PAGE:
But the greatest ritual at our school takes place on Friday. No, it’s not the football game—although future researchers will understand that cultural significance with such ample data available. But they may not understand why we remain in the cold wind and rain, huddling on butt-freezing metal and whimpering, “Please, just let it end!”

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No, the greatest ritual at our school is called “Field Day” although it takes place indoors away from all wet, cold fields because hey—Maine.

A variety of tasks, worthy of gladiators (or lumberjacks) and requiring great skill and bravery are set up in our gymnasium, pitting each of the four grades against each other in a melee of screaming and shouting amongst duct tape, giant marshmallows, raw eggs, sacrificed Ding-Dongs, stretched out pajamas and balloons . . .

and large ropes with gladiator trainees on either side pulling for their lives.
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Not all these things occur at once, of course, although now that I’ve written that, I could see our intrepid associate head of school (or as I now think of him, Chief Gladiator Trainer) endeavor a way to combine it all into one massive challenge.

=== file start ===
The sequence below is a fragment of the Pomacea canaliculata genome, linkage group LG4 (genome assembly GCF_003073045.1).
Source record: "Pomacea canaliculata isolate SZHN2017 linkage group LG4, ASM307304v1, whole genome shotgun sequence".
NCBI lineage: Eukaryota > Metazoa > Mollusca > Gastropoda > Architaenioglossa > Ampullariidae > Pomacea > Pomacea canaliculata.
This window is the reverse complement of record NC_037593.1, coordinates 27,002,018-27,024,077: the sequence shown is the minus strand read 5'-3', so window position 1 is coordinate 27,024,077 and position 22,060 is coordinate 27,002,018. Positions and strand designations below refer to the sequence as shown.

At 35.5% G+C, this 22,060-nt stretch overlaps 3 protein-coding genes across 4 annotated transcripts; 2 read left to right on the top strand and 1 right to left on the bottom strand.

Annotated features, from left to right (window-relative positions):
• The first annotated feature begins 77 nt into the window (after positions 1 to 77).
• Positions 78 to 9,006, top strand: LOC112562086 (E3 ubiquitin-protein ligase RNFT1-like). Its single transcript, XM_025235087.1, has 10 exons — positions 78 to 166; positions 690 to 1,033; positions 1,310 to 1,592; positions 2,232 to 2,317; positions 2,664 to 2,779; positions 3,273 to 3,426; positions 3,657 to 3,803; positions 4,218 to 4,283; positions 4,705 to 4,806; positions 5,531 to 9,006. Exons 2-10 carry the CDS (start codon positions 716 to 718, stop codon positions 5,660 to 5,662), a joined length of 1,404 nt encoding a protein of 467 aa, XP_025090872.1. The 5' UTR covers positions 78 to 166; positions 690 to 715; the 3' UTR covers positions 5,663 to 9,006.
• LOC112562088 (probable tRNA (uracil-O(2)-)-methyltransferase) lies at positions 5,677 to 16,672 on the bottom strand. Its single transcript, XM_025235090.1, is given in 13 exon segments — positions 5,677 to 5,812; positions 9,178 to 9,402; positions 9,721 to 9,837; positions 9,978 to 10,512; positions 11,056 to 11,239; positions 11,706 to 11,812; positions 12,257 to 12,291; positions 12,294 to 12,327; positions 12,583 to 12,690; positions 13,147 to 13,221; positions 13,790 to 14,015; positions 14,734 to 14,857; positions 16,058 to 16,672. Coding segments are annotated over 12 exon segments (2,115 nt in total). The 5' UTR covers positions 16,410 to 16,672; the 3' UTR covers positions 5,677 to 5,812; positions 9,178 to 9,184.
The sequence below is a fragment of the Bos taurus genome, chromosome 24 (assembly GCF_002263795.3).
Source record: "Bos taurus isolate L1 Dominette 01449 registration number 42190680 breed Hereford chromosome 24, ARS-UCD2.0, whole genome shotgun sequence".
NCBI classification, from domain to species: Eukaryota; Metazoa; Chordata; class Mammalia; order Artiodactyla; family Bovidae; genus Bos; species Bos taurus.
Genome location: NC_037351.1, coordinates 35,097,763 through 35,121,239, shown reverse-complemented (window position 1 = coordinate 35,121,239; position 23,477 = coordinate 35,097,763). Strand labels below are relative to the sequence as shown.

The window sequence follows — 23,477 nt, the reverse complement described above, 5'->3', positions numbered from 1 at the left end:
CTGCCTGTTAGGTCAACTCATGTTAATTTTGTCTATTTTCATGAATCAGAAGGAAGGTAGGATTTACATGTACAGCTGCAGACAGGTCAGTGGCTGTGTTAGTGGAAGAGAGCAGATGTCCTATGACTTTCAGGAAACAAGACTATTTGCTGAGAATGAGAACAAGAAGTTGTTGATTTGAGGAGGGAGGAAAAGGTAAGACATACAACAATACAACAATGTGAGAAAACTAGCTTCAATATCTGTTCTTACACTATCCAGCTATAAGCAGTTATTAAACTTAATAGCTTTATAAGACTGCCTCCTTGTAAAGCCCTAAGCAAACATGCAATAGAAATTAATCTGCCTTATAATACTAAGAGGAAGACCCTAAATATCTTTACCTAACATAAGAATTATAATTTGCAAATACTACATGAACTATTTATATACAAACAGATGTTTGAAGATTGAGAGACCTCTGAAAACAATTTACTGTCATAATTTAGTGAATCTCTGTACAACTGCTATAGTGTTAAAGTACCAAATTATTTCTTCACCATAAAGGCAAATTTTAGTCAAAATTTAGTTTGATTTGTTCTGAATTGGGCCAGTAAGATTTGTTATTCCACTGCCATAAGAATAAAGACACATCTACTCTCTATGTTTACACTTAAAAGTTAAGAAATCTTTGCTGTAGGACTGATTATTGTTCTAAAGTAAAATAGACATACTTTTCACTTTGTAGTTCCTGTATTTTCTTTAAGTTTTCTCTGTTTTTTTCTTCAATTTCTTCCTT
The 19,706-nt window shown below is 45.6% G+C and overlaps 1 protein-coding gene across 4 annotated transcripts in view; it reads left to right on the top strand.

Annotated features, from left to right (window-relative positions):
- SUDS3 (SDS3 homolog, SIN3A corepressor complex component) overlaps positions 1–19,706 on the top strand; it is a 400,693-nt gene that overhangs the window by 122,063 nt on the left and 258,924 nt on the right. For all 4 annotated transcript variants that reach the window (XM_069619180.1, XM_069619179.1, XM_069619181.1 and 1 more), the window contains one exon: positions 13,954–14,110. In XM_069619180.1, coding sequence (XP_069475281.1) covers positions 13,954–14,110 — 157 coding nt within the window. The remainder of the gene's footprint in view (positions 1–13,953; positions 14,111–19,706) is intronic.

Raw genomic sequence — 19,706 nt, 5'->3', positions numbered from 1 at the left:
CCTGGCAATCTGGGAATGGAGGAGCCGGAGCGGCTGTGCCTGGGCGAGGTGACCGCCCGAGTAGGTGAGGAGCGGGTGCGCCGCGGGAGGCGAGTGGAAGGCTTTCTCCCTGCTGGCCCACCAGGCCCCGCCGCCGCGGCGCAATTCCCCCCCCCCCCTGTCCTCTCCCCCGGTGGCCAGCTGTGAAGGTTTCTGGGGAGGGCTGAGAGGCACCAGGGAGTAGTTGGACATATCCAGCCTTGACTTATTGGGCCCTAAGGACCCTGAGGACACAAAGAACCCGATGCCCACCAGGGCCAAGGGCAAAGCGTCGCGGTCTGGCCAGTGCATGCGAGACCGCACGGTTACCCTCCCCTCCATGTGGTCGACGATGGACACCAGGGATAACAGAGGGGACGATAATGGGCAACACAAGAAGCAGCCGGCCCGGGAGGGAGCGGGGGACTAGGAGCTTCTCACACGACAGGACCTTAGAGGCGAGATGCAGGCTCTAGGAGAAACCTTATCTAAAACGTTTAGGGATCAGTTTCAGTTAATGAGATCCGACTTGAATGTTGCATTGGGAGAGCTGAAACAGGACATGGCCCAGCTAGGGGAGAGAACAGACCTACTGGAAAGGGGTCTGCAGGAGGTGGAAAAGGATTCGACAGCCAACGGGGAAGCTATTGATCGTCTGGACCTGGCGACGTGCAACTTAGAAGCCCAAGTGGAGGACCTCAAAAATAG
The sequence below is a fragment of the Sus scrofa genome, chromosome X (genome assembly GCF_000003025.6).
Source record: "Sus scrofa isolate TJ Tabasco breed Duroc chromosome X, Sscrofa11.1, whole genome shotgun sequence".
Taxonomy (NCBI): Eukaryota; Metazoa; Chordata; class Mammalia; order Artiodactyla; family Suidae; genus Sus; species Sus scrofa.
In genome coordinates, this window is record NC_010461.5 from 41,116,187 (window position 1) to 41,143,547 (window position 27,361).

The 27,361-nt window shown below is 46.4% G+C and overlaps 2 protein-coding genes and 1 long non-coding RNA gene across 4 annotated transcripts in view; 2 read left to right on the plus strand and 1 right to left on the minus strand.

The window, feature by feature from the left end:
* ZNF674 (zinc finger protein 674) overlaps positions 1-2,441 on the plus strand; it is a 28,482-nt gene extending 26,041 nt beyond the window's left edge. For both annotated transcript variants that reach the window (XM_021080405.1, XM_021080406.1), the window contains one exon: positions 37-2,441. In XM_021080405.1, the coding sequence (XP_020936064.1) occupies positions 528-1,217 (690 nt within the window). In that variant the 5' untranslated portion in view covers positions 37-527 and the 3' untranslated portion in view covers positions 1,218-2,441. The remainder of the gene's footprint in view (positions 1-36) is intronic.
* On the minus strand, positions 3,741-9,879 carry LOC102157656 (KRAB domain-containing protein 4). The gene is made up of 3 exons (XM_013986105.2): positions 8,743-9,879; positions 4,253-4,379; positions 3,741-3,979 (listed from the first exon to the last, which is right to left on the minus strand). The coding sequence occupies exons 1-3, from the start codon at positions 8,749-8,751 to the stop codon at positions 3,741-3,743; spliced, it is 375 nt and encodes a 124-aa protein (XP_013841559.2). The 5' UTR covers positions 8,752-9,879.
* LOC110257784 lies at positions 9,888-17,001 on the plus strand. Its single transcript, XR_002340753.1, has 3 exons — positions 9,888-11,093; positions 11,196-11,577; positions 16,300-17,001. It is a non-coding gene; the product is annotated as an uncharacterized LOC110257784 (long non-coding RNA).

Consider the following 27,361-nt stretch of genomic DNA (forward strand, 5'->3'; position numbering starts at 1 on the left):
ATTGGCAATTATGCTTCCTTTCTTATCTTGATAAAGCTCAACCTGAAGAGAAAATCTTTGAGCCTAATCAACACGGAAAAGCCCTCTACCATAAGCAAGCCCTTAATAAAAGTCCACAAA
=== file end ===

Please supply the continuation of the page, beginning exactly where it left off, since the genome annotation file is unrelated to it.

The events are intense and bizarre. In the past, Cheetos have been sacrificed for horrific displays of prowess and beard-ness (because hey–Maine). That ritual disturbed me greatly, for I love Cheetos, and four bags were rendered completely inedible, unless you also like the taste of shaving cream, which I don’t. (Please don’t ask how I know that.) Another past event required hundreds of balls and four competitors pretending to be “hippos” which are hungry. I’d love to see a future anthropologist puzzle out the meanings to those.